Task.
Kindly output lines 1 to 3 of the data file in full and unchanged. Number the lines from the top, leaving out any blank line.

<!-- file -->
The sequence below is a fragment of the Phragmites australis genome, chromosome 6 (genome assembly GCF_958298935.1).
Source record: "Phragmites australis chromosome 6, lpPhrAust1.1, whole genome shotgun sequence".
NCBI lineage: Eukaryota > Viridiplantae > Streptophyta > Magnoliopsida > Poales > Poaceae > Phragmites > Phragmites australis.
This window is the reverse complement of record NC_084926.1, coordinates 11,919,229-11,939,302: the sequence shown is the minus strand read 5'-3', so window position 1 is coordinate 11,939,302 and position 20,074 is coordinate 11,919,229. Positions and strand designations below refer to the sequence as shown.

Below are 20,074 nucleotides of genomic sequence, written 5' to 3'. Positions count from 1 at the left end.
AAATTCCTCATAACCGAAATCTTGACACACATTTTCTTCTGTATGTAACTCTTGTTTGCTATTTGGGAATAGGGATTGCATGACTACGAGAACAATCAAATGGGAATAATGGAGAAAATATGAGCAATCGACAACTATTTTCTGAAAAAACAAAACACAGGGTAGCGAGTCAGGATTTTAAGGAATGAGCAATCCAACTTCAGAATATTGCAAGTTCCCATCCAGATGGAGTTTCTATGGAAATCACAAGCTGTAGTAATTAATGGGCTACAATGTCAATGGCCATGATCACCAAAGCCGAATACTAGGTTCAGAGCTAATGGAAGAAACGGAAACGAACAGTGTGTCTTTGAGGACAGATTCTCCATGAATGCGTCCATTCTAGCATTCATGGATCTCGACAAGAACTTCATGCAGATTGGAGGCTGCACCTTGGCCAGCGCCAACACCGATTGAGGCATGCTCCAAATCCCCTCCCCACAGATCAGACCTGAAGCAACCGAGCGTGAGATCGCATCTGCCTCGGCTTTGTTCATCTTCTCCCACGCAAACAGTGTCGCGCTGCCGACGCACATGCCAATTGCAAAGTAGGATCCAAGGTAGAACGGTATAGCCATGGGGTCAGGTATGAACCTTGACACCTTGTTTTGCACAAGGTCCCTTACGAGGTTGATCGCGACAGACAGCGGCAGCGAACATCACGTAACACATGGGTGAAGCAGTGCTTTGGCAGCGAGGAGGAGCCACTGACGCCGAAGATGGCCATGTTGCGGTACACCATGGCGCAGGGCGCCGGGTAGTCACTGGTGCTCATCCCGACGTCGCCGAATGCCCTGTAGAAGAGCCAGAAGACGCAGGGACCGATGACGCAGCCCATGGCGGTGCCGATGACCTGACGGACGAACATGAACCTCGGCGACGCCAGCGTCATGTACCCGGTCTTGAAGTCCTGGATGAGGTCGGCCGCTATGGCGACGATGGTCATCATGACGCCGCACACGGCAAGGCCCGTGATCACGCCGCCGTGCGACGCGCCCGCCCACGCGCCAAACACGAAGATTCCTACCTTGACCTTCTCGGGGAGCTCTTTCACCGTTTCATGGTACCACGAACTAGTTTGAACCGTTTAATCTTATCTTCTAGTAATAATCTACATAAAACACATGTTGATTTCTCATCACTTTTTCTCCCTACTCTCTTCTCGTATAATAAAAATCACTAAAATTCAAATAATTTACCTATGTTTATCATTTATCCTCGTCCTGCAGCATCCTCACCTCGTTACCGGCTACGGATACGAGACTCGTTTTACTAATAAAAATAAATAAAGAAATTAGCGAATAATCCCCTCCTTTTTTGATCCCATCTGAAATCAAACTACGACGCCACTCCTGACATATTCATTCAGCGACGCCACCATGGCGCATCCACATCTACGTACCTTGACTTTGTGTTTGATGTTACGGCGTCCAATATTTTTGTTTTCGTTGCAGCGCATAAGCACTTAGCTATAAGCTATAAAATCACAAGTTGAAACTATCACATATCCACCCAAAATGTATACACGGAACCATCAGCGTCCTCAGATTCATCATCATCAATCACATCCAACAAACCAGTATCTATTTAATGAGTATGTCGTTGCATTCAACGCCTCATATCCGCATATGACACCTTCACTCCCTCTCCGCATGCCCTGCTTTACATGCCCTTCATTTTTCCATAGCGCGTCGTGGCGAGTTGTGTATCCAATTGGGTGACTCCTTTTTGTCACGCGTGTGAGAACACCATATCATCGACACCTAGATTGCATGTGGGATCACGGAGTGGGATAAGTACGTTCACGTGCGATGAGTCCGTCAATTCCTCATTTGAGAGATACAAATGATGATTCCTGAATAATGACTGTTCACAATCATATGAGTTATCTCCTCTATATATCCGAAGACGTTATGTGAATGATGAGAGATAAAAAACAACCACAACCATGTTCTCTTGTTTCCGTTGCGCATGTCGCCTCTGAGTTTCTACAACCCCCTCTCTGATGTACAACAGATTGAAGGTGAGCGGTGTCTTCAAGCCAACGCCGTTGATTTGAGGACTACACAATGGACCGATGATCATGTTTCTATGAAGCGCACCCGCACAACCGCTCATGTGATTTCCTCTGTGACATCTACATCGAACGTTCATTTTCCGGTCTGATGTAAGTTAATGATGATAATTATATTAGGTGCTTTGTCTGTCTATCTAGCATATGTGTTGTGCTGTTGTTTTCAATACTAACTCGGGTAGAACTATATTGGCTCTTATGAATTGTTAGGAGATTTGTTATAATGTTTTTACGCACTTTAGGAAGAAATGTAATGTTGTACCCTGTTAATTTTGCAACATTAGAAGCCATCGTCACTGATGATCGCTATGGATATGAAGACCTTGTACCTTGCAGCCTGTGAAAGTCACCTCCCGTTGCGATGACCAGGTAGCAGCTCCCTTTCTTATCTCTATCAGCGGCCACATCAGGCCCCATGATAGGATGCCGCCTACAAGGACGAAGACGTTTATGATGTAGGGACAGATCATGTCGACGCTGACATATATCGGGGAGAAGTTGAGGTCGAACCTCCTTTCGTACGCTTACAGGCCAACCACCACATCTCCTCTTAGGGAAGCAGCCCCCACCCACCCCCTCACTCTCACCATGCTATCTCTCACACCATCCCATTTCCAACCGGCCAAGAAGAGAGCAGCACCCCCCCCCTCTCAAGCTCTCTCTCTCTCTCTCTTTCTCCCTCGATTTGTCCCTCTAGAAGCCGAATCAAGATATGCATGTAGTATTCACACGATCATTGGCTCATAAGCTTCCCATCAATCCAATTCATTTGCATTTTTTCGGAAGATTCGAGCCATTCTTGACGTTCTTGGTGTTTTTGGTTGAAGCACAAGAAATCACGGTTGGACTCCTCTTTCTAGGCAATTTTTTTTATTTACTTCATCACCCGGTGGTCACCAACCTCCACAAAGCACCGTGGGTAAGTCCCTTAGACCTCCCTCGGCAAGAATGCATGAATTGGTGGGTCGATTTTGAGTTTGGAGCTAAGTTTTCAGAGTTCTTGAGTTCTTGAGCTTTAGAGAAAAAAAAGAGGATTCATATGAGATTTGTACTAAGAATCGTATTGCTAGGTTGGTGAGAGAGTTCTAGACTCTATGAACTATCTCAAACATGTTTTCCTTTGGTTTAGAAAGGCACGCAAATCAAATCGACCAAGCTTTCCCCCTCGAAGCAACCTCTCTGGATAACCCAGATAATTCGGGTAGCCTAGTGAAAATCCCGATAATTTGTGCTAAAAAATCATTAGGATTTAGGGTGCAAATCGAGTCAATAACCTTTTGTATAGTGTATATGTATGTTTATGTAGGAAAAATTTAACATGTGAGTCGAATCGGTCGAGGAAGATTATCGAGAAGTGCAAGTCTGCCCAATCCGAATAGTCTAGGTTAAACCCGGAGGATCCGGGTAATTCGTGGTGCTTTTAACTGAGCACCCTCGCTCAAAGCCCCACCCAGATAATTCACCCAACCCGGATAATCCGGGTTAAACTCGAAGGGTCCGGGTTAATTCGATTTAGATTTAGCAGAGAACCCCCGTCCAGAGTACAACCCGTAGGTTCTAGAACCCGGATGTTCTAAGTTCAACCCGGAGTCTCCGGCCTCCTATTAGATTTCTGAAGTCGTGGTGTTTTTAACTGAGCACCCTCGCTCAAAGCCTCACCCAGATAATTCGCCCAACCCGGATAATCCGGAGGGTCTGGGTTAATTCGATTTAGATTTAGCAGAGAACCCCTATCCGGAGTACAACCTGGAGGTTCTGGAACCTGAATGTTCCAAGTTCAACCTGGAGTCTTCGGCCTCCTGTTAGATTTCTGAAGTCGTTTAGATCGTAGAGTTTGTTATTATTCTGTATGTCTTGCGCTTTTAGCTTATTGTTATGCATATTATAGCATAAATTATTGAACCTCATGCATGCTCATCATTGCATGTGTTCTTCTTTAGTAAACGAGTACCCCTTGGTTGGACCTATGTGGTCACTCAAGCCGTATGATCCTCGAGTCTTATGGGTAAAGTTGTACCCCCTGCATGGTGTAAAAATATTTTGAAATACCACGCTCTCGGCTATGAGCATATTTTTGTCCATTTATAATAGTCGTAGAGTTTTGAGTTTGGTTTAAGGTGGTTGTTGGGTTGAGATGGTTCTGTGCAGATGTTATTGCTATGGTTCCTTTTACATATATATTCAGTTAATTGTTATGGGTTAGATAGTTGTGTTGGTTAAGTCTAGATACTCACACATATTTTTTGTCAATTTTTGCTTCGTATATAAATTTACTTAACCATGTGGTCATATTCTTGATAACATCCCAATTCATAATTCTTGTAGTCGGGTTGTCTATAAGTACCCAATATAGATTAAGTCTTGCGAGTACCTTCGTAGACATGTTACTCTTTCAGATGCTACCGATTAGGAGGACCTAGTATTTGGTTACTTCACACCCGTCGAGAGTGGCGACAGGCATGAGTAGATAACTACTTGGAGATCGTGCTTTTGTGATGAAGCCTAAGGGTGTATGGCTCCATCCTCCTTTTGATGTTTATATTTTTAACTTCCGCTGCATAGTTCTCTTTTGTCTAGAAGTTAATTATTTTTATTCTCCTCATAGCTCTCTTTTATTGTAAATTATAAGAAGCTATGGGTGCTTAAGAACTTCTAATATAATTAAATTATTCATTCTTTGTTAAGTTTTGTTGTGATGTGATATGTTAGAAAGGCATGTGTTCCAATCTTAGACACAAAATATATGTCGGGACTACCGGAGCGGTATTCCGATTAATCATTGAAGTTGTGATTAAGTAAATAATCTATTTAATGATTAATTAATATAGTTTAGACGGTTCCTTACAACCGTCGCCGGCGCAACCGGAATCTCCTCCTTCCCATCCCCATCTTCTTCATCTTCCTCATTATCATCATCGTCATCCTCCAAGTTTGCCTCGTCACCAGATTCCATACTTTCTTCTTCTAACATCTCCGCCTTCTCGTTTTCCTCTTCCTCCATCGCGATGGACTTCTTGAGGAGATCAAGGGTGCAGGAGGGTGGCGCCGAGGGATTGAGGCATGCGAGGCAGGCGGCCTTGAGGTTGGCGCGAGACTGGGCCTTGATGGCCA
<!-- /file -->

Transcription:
The sequence below is a fragment of the Phragmites australis genome, chromosome 6 (genome assembly GCF_958298935.1).
Source record: "Phragmites australis chromosome 6, lpPhrAust1.1, whole genome shotgun sequence".
NCBI lineage: Eukaryota > Viridiplantae > Streptophyta > Magnoliopsida > Poales > Poaceae > Phragmites > Phragmites australis.